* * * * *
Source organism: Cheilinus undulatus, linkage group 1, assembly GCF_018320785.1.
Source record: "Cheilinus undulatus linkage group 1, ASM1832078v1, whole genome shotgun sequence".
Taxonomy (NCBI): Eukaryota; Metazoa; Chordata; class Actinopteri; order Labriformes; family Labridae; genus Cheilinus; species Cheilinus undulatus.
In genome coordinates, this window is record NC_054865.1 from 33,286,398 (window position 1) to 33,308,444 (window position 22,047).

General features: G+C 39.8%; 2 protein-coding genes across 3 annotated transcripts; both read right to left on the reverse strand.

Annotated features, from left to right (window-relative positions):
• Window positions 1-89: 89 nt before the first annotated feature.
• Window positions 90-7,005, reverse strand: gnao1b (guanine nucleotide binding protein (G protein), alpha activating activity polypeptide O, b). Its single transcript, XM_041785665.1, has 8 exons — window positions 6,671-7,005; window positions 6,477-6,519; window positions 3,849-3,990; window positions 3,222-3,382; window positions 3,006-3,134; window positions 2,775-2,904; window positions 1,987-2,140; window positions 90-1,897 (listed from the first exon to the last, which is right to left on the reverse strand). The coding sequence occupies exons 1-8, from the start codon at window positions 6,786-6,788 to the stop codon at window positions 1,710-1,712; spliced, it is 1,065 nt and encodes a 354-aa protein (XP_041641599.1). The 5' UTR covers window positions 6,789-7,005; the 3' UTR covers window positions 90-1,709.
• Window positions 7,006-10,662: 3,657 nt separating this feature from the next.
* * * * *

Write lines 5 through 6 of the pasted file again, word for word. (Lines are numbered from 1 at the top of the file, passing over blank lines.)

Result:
General features: G+C 39.8%; 2 protein-coding genes across 3 annotated transcripts; both read right to left on the reverse strand.

Annotated features, from left to right (window-relative positions):